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How to get Acer Aspire One A150X with 3G Option GTM380 work as a GPS
loleva
Hello to all,

I own an Acer Aspire One A150X with 3G Option GTM380 module. How can I get it to work as a GPS?
Tmanisaur
Bump.

Surely there are more people out there with this card.

I'm in Canada and using the mobile broadband features of the card, which are really good, really fast.

cheers,
T.
Ken in Regina
The number of people with wireless broadband for their laptops is still rather small. The number of people with navigation software on their laptops is rather small. The intersection of those two groups is even smaller.

Only a portion of that group have wireless broadband cards which also contain a GPS receiver.

So the portion of those who also have the technical skills to be aware they have a GPS receiver in their broadband card AND to figure out how to enable the GPS function of the card AND who are in Canada are vanishingly small. Especially when you consider the cost of wireless broadband here in the Great White North.

I suspect the majority of wireless broadband users in Canada are business users whose companies are paying for it. Many of those folks likely don't know much more than how to turn the laptop on and off and run their email programs and browsers. Their IT departments set everything up for them. And shoot anyone who monkeys with the setup.

...ken...
Ken in Regina
Having said all of that, have you looked at this post?

http://www.laptopgpsworld.com/2828-gps-enabled-broadband-cards-microsoft-streets-trips#post21201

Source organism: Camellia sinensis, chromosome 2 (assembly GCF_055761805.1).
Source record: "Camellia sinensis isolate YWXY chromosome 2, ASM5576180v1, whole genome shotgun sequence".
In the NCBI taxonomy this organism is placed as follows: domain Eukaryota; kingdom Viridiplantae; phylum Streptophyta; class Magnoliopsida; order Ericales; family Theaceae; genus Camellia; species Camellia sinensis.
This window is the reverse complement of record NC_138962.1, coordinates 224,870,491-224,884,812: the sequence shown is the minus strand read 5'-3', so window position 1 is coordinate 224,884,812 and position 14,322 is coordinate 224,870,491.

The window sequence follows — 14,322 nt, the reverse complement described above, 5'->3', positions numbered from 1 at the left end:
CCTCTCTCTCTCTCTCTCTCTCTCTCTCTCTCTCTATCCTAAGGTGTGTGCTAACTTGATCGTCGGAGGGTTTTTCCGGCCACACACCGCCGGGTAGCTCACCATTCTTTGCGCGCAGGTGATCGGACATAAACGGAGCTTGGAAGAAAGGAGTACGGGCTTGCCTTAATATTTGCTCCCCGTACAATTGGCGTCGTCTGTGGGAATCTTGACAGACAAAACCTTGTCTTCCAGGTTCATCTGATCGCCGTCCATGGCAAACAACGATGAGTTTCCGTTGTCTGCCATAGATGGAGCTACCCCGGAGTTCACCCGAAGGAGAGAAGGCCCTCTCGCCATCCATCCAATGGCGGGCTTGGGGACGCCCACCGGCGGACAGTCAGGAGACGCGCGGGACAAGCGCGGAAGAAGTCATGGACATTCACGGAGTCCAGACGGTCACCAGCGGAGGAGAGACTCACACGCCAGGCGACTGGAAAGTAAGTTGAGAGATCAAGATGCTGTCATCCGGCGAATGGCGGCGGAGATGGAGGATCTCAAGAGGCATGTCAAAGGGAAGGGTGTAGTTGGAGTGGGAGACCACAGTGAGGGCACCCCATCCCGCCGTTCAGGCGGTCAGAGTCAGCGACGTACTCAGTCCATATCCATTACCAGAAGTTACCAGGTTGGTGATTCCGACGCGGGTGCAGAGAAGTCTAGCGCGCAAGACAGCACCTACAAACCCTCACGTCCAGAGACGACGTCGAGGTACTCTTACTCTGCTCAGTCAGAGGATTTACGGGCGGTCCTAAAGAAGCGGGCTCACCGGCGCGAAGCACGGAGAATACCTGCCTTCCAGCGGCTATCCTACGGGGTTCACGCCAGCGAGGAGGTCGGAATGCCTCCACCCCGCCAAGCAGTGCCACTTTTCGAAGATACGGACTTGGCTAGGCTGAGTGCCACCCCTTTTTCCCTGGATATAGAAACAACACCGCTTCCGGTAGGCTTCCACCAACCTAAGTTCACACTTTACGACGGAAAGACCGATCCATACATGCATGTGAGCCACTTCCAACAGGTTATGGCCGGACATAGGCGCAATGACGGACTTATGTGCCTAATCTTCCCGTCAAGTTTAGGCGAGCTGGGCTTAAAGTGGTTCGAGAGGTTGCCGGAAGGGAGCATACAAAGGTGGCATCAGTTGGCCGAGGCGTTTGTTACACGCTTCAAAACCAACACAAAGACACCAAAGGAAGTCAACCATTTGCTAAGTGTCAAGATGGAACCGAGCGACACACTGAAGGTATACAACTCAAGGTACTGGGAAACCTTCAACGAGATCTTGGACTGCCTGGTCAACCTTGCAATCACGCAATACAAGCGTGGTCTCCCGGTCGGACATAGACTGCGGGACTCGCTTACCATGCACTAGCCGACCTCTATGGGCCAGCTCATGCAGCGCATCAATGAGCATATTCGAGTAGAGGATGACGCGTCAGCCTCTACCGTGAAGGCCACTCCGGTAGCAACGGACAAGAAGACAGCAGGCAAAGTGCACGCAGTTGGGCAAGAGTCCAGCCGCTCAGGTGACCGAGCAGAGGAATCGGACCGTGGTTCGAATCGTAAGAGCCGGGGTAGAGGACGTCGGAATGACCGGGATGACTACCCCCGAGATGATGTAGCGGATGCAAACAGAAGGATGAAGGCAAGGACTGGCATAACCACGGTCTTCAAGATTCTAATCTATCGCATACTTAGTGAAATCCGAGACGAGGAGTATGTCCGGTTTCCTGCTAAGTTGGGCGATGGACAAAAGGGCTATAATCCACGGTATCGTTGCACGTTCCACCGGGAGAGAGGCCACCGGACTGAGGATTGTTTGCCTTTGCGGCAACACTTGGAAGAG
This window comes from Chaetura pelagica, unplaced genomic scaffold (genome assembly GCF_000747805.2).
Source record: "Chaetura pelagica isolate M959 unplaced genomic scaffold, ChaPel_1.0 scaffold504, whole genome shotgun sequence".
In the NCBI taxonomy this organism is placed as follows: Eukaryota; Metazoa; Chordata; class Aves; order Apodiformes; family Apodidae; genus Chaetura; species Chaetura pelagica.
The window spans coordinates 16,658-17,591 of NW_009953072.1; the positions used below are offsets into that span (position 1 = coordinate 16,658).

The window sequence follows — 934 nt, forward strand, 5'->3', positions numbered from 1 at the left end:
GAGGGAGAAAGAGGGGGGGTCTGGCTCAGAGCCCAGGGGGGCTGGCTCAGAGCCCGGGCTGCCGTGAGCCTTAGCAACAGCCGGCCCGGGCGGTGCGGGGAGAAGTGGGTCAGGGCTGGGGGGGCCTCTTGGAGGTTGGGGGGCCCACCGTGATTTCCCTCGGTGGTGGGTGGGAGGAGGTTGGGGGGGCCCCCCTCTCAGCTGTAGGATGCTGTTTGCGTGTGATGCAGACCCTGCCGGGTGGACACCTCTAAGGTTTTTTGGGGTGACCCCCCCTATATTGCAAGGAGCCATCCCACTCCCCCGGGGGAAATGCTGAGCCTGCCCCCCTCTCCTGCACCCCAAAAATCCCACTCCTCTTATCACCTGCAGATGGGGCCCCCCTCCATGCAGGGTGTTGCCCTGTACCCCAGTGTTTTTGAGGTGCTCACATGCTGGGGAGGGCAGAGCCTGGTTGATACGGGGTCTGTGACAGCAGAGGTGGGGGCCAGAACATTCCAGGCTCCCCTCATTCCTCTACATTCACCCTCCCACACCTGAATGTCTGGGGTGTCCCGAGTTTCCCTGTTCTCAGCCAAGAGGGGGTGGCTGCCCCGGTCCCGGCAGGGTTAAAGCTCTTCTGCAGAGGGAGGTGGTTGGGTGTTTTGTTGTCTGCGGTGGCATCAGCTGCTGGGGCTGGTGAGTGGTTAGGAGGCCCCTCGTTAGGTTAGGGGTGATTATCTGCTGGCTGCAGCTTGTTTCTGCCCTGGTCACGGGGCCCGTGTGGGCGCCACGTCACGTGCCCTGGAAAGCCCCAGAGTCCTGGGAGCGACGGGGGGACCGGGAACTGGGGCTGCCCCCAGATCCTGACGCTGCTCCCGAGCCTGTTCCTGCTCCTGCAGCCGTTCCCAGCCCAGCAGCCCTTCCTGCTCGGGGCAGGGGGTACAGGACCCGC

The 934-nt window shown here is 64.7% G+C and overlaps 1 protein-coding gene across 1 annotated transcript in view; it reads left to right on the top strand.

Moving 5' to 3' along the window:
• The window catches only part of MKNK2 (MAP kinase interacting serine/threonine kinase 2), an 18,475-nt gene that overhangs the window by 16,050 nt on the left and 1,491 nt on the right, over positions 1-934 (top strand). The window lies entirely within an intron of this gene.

I don't know if it's directly helpful but it appears to be related. He might be able to get you pointed in a useful direction.

...ken...
Tmanisaur
Hi Ken,

Something like this is actually what got me started.

I'm a consultant and use my own laptop when I'm at client sites, but rarely am I allowed to connect it to their networks (good thing, too - security in action). but since I need web access I searched for and found the Option GTM380, which is terrific - fast and stable.

but I also use Microsoft Maps and other mapping software and was sold on the GPS and WWAN capability of the card. But none of the software sees the GPS module, so I can only assume that it is disable. In my experience, things that are diabled and be re-enabled...it's just a matter of knowledge.

thanks for the link...

cheers,
T.
Ken in Regina
The way the cellular companies in North America work I would be astonished if the GPS feature on your broadband card was enabled. When they sign an agreement with most manufacturers of phones or devices like the broadband cards they generally include a requirement that the cellular service provider must be able to control what features are enabled and when. It's a major ripoff in cases like this where you want to use an "offline" function but they may not let you.

Further, even if it turns out to be easy to enable it, you can bet the supplier of the card will not admit to it if they have signed such an agreement.